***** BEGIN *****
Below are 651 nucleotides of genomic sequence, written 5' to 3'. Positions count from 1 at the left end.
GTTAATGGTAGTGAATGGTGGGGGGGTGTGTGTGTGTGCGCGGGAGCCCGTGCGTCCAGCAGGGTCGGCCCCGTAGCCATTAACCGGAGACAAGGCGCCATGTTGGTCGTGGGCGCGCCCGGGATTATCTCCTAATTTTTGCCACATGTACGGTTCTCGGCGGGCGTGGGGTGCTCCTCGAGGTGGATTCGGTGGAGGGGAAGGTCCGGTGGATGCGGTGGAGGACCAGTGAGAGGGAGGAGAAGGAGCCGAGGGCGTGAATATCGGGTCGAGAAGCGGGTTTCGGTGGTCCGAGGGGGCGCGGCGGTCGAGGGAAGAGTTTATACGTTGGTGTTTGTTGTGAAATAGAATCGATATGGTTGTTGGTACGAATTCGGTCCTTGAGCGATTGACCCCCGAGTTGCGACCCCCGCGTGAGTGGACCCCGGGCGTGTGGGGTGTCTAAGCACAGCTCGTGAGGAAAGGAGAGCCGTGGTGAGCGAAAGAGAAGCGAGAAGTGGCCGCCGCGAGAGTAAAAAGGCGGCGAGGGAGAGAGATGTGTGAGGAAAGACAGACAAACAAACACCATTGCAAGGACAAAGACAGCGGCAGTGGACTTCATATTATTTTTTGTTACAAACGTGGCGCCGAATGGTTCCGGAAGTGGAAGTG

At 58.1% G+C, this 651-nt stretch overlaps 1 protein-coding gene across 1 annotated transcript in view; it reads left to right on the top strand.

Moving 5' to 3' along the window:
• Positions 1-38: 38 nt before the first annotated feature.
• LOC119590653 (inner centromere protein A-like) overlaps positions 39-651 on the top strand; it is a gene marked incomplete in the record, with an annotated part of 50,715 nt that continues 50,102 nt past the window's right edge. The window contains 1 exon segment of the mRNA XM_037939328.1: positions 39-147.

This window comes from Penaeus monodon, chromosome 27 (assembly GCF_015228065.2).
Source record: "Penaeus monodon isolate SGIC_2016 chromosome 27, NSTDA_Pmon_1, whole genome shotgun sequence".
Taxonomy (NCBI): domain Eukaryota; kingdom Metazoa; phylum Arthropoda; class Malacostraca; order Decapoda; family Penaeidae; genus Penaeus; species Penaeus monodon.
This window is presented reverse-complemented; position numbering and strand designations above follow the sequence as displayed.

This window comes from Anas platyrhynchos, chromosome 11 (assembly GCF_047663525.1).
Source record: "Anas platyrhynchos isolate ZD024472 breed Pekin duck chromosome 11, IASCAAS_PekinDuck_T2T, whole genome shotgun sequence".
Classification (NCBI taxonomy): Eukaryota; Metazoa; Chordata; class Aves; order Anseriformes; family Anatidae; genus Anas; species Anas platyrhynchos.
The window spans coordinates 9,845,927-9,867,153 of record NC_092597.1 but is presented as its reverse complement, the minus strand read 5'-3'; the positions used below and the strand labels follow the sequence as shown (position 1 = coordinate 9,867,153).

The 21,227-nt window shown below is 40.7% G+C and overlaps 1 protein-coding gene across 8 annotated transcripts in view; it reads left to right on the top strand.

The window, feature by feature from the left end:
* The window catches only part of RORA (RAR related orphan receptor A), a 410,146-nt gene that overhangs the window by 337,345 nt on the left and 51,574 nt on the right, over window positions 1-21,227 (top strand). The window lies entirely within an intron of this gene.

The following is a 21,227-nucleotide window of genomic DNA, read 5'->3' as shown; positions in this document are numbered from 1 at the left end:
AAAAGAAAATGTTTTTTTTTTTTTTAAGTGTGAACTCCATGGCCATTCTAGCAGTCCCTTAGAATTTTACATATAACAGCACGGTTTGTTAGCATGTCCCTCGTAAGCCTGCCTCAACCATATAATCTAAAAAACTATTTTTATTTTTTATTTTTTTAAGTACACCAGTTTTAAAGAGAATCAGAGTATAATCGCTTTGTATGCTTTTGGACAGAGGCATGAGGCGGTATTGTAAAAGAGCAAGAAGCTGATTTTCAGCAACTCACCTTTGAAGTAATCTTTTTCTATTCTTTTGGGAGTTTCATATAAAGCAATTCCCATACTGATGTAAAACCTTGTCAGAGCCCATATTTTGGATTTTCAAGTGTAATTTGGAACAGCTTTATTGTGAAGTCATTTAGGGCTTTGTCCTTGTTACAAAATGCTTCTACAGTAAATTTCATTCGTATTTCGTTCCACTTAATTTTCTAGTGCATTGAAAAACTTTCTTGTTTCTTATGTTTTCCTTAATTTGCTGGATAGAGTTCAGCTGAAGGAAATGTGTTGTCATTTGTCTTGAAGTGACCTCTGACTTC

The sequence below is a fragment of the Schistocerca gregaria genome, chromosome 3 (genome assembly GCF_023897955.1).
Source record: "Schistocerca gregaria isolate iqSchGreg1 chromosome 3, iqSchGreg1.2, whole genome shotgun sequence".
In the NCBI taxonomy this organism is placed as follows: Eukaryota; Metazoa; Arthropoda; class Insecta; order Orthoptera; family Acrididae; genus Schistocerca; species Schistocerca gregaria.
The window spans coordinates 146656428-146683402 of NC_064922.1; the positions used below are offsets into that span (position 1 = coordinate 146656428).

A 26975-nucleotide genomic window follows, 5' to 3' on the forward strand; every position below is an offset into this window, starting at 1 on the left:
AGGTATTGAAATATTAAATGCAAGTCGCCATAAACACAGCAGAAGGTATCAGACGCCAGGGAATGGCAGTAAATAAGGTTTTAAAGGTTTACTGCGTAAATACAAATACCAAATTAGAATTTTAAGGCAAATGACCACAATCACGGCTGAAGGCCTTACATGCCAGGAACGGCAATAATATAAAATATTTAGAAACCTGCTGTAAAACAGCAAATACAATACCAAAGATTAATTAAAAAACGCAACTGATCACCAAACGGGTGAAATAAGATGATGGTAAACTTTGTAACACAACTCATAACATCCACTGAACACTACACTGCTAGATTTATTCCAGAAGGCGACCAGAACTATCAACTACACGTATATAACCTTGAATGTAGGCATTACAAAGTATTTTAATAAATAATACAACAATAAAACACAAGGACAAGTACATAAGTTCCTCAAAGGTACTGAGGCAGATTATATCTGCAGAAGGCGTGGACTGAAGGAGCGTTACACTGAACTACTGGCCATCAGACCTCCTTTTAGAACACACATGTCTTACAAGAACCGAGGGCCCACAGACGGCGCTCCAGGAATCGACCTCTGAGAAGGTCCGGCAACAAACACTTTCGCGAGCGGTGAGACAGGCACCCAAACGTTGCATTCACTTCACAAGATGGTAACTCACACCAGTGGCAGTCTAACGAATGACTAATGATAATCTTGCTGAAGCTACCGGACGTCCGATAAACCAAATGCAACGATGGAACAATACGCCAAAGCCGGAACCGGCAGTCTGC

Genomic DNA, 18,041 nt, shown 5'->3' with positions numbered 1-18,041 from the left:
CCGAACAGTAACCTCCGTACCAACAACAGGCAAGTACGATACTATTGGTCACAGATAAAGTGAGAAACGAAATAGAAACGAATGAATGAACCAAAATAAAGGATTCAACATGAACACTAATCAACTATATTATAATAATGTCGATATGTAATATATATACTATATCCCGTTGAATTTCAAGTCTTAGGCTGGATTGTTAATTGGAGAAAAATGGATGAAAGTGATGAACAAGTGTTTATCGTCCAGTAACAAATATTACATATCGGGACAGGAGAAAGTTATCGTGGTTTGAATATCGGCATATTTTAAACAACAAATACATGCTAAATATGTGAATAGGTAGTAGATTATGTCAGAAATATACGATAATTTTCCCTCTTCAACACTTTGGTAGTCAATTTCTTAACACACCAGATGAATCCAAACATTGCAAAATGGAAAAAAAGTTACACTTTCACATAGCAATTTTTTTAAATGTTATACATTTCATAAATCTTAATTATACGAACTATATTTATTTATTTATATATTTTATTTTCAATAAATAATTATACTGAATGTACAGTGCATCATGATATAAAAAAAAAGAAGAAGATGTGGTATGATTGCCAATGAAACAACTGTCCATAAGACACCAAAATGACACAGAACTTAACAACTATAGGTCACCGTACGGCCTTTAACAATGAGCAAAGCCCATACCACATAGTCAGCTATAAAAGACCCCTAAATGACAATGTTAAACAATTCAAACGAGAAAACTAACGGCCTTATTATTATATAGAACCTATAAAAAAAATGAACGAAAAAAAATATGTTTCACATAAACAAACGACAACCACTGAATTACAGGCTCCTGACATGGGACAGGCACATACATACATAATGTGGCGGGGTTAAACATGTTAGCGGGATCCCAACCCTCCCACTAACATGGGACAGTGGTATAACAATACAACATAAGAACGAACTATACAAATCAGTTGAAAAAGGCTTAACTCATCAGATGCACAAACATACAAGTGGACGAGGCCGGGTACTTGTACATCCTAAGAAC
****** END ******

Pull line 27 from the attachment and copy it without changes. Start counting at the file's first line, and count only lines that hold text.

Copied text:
CCGAACAGTAACCTCCGTACCAACAACAGGCAAGTACGATACTATTGGTCACAGATAAAGTGAGAAACGAAATAGAAACGAATGAATGAACCAAAATAAAGGATTCAACATGAACACTAATCAACTATATTATAATAATGTCGATATGTAATATATATACTATATCCCGTTGAATTTCAAGTCTTAGGCTGGATTGTTAATTGGAGAAAAATGGATGAAAGTGATGAACAAGTGTTTATCGTCCAGTAACAAATATTACATATCGGGACAGGAGAAAGTTATCGTGGTTTGAATATCGGCATATTTTAAACAACAAATACATGCTAAATATGTGAATAGGTAGTAGATTATGTCAGAAATATACGATAATTTTCCCTCTTCAACACTTTGGTAGTCAATTTCTTAACACACCAGATGAATCCAAACATTGCAAAATGGAAAAAAAGTTACACTTTCACATAGCAATTTTTTTAAATGTTATACATTTCATAAATCTTAATTATACGAACTATATTTATTTATTTATATATTTTATTTTCAATAAATAATTATACTGAATGTACAGTGCATCATGATATAAAAAAAAAGAAGAAGATGTGGTATGATTGCCAATGAAACAACTGTCCATAAGACACCAAAATGACACAGAACTTAACAACTATAGGTCACCGTACGGCCTTTAACAATGAGCAAAGCCCATACCACATAGTCAGCTATAAAAGACCCCTAAATGACAATGTTAAACAATTCAAACGAGAAAACTAACGGCCTTATTATTATATAGAACCTATAAAAAAAATGAACGAAAAAAAATATGTTTCACATAAACAAACGACAACCACTGAATTACAGGCTCCTGACATGGGACAGGCACATACATACATAATGTGGCGGGGTTAAACATGTTAGCGGGATCCCAACCCTCCCACTAACATGGGACAGTGGTATAACAATACAACATAAGAACGAACTATACAAATCAGTTGAAAAAGGCTTAACTCATCAGATGCACAAACATACAAGTGGACGAGGCCGGGTACTTGTACATCCTAAGAAC